In 1971 Father. Douglass was transferred to the Vice-Province of Richmond, where he worked for more than 40 years of his nearly 48 years of priesthood. His ministries included serving at the vice-provincial residence in Richmond, at the Redemptorist retreat house in Hampton, and at several parishes in Virginia, North Carolina, Georgia, and Florida.

In 2008 he was transferred to less active duties at St. Alphonsus Villa in New Smyrna Beach, where he died.

When asked what kind of person he was, three of his classmates, without any consultation among themselves, responded in exactly the same way. “He was a very peaceful and kind person,” said Father Joseph Freund.

“He brought tranquility to the community,” agreed Father Tim Keating.

“He was a peace-loving individual,” echoed Father John Lavin. “He would never engage in harsh conversations or even in topics that led to quarreling. He was a great listener, which is probably why so many people came to him for counseling and advice.

“He was a very easygoing man who worked hard and led by example instead of barking out orders or making people feel inferior.”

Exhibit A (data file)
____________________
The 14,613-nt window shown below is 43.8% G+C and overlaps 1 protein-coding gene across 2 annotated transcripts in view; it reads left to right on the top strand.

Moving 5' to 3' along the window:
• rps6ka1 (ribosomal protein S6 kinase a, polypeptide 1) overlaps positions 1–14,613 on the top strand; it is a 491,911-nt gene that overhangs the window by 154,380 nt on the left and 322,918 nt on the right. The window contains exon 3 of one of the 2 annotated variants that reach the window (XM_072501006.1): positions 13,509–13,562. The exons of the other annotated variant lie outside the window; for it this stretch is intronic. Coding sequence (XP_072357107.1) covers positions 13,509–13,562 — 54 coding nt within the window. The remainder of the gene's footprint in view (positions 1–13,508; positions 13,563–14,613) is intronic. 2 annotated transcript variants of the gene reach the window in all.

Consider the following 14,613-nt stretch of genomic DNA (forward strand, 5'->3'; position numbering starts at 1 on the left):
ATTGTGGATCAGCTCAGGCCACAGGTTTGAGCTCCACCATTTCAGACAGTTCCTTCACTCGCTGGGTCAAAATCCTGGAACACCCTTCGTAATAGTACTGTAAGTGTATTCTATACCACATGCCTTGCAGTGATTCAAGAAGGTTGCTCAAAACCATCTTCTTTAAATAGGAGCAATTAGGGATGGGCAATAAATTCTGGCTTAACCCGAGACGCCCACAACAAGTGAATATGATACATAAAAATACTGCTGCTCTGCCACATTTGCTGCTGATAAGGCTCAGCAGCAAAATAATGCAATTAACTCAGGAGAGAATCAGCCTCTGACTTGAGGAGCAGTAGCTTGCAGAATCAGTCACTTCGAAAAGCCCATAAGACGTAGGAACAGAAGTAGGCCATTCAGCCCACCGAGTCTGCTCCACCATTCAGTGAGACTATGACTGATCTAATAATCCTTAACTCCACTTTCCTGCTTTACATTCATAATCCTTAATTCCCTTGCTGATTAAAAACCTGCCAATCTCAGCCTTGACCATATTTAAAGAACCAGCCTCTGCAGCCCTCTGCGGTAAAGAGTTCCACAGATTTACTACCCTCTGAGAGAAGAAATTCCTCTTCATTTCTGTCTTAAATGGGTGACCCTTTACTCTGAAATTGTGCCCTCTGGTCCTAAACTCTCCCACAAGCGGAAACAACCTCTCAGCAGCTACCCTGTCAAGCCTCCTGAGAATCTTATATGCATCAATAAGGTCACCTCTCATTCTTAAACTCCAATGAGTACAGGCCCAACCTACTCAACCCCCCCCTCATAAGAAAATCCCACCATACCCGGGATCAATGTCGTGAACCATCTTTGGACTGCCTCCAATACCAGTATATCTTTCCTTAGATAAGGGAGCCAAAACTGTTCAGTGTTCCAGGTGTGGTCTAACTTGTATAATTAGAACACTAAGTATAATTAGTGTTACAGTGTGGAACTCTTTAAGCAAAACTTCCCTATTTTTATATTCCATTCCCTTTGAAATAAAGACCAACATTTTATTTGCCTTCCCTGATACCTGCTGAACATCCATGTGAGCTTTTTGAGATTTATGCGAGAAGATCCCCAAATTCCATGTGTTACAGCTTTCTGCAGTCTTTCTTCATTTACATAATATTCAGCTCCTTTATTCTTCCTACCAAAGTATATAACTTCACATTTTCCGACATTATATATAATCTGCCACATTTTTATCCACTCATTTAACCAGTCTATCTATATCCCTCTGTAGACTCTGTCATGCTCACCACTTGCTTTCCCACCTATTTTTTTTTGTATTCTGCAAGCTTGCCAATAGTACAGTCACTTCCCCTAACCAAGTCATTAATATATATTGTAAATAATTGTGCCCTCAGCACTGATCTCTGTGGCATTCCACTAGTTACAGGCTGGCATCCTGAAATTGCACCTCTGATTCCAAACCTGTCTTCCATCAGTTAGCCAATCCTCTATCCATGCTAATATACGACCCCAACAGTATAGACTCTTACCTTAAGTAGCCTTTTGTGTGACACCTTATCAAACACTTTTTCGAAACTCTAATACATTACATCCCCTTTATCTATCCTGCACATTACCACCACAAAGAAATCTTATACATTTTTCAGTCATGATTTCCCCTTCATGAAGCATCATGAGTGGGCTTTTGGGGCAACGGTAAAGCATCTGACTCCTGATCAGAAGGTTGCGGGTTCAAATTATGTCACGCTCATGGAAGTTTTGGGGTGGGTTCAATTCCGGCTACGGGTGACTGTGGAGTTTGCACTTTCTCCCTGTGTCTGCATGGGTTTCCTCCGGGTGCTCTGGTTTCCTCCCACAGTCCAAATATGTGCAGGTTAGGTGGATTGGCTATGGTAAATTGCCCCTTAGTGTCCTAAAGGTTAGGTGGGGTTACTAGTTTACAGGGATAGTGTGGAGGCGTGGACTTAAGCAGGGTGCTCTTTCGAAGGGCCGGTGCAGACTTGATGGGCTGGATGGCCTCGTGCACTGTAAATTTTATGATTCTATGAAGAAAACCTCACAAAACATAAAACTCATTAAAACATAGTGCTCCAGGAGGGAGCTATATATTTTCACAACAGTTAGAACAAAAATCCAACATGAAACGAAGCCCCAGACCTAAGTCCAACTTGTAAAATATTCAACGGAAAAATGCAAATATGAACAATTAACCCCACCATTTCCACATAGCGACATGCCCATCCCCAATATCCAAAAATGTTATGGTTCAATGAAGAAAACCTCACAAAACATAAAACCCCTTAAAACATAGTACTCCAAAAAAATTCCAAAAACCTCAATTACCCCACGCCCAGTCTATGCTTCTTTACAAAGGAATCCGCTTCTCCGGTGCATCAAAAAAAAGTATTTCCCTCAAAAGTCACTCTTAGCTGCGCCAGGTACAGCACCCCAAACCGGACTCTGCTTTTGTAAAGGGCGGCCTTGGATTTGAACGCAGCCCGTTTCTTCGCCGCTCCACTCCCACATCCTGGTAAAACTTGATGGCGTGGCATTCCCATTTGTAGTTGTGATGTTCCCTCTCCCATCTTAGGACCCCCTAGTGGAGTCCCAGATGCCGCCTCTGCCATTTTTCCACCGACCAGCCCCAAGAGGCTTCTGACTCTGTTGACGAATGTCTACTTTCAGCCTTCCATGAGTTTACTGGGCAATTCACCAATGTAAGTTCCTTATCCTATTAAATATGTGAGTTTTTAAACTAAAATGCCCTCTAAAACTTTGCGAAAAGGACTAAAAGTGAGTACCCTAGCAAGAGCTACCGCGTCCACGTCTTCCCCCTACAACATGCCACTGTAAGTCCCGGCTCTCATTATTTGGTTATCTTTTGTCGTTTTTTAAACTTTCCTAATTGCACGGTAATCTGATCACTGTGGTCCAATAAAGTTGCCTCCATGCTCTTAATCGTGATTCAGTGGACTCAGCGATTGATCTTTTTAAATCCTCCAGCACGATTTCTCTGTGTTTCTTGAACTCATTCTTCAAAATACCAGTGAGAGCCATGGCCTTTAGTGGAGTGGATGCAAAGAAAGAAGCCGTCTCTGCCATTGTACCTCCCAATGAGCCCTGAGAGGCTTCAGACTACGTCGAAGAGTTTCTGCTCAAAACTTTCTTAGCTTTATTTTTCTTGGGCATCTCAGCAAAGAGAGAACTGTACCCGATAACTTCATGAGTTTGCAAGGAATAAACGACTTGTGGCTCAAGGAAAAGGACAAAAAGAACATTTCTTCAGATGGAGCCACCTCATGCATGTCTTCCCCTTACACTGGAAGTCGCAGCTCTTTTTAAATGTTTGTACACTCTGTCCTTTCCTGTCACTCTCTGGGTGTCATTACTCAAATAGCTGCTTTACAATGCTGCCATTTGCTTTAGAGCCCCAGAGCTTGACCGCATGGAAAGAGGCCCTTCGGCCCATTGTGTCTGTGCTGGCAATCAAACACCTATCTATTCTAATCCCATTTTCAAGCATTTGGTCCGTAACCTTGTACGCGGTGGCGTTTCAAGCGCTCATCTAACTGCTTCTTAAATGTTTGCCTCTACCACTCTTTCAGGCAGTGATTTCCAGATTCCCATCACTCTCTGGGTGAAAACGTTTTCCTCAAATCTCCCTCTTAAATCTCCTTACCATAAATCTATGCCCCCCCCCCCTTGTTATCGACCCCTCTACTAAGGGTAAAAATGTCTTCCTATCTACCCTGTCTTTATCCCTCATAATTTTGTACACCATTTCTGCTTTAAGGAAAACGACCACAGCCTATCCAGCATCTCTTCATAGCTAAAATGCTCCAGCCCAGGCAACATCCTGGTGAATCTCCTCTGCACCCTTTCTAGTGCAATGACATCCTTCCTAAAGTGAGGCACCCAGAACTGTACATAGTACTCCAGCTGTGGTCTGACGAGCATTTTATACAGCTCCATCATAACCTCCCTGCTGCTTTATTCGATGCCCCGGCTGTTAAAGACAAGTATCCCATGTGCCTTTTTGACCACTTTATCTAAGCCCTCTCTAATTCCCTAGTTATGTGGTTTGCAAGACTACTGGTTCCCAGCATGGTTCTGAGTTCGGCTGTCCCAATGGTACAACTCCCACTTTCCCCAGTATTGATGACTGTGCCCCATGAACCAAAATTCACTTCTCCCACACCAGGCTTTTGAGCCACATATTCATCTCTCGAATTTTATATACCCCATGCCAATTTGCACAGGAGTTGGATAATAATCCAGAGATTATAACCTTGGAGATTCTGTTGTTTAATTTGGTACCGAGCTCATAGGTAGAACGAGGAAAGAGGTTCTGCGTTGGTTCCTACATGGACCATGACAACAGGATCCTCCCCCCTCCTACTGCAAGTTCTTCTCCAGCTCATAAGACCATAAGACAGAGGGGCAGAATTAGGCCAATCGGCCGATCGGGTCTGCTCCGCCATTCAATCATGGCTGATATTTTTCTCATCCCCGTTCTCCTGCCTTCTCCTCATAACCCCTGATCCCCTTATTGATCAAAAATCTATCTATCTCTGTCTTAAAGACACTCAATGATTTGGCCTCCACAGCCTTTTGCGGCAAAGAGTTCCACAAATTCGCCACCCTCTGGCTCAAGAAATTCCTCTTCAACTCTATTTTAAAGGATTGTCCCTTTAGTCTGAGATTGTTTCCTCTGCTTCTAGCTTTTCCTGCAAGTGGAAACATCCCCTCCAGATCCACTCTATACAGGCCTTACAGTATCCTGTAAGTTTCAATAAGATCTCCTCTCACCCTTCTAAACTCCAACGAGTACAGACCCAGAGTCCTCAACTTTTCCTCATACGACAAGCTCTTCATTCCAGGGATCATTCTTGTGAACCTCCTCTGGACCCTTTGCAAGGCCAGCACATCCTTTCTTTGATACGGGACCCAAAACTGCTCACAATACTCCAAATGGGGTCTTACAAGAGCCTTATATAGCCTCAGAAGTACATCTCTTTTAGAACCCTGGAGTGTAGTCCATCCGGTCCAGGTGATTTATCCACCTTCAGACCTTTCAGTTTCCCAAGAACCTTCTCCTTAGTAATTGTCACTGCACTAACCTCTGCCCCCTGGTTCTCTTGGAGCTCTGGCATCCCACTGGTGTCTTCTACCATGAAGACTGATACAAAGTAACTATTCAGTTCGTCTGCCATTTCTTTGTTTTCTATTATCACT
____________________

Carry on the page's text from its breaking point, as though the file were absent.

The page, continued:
“When it came to mission and ministry, especially for people who were in crisis, I know from personal experience that Father Douglass brought healing and love into many homes and hearts that were broken,” said Very Reverend Jerome Chavarria, the Vice-Provincial Superior.

 “I have this regret,” he added. “I wish I had spoken to Vinnie once more before he died. I would like to have thanked him again for the priestly kindness, consolation, and peace he brought to my family when my brother, Mike, died.”

A viewing and wake service will be held at 7 p.m. Wednesday, January 15, at Sacred Heart Church in New Smyrna Beach. A Mass of the Resurrection will be concelebrated at 11 a.m. Thursday, January 16, at Sacred Heart, followed by interment in the Redemptorist section of the Edgewater Cemetery in Edgewater, Fla.